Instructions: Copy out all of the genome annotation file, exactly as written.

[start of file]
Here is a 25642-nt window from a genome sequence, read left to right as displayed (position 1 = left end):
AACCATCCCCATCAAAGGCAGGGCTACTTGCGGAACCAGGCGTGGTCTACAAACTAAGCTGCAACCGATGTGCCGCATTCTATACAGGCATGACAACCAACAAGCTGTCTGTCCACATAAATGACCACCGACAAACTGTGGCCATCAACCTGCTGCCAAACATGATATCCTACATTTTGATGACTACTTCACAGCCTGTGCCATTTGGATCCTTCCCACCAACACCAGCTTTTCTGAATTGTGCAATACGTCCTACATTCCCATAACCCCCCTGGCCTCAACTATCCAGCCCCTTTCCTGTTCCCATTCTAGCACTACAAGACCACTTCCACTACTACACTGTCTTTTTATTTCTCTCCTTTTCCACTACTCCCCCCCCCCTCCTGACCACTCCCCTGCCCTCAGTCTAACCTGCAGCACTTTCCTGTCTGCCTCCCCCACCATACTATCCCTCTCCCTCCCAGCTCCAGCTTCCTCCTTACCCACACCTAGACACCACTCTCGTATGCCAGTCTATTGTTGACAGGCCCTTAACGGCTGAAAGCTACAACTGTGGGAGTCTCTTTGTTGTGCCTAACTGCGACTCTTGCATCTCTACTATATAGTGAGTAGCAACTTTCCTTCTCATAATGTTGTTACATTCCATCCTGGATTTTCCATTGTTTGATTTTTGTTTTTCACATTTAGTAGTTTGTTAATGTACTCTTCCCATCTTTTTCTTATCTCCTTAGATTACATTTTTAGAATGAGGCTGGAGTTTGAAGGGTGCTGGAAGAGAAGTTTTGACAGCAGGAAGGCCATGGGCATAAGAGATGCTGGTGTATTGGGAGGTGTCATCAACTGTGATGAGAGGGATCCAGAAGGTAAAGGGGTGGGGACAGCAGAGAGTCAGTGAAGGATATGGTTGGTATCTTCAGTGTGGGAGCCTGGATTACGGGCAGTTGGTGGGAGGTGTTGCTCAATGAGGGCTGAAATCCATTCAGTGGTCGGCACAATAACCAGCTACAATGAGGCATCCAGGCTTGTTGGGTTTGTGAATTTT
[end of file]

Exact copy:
Here is a 25642-nt window from a genome sequence, read left to right as displayed (position 1 = left end):
AACCATCCCCATCAAAGGCAGGGCTACTTGCGGAACCAGGCGTGGTCTACAAACTAAGCTGCAACCGATGTGCCGCATTCTATACAGGCATGACAACCAACAAGCTGTCTGTCCACATAAATGACCACCGACAAACTGTGGCCATCAACCTGCTGCCAAACATGATATCCTACATTTTGATGACTACTTCACAGCCTGTGCCATTTGGATCCTTCCCACCAACACCAGCTTTTCTGAATTGTGCAATACGTCCTACATTCCCATAACCCCCCTGGCCTCAACTATCCAGCCCCTTTCCTGTTCCCATTCTAGCACTACAAGACCACTTCCACTACTACACTGTCTTTTTATTTCTCTCCTTTTCCACTACTCCCCCCCCCCTCCTGACCACTCCCCTGCCCTCAGTCTAACCTGCAGCACTTTCCTGTCTGCCTCCCCCACCATACTATCCCTCTCCCTCCCAGCTCCAGCTTCCTCCTTACCCACACCTAGACACCACTCTCGTATGCCAGTCTATTGTTGACAGGCCCTTAACGGCTGAAAGCTACAACTGTGGGAGTCTCTTTGTTGTGCCTAACTGCGACTCTTGCATCTCTACTATATAGTGAGTAGCAACTTTCCTTCTCATAATGTTGTTACATTCCATCCTGGATTTTCCATTGTTTGATTTTTGTTTTTCACATTTAGTAGTTTGTTAATGTACTCTTCCCATCTTTTTCTTATCTCCTTAGATTACATTTTTAGAATGAGGCTGGAGTTTGAAGGGTGCTGGAAGAGAAGTTTTGACAGCAGGAAGGCCATGGGCATAAGAGATGCTGGTGTATTGGGAGGTGTCATCAACTGTGATGAGAGGGATCCAGAAGGTAAAGGGGTGGGGACAGCAGAGAGTCAGTGAAGGATATGGTTGGTATCTTCAGTGTGGGAGCCTGGATTACGGGCAGTTGGTGGGAGGTGTTGCTCAATGAGGGCTGAAATCCATTCAGTGGTCGGCACAATAACCAGCTACAATGAGGCATCCAGGCTTGTTGGGTTTGTGAATTTT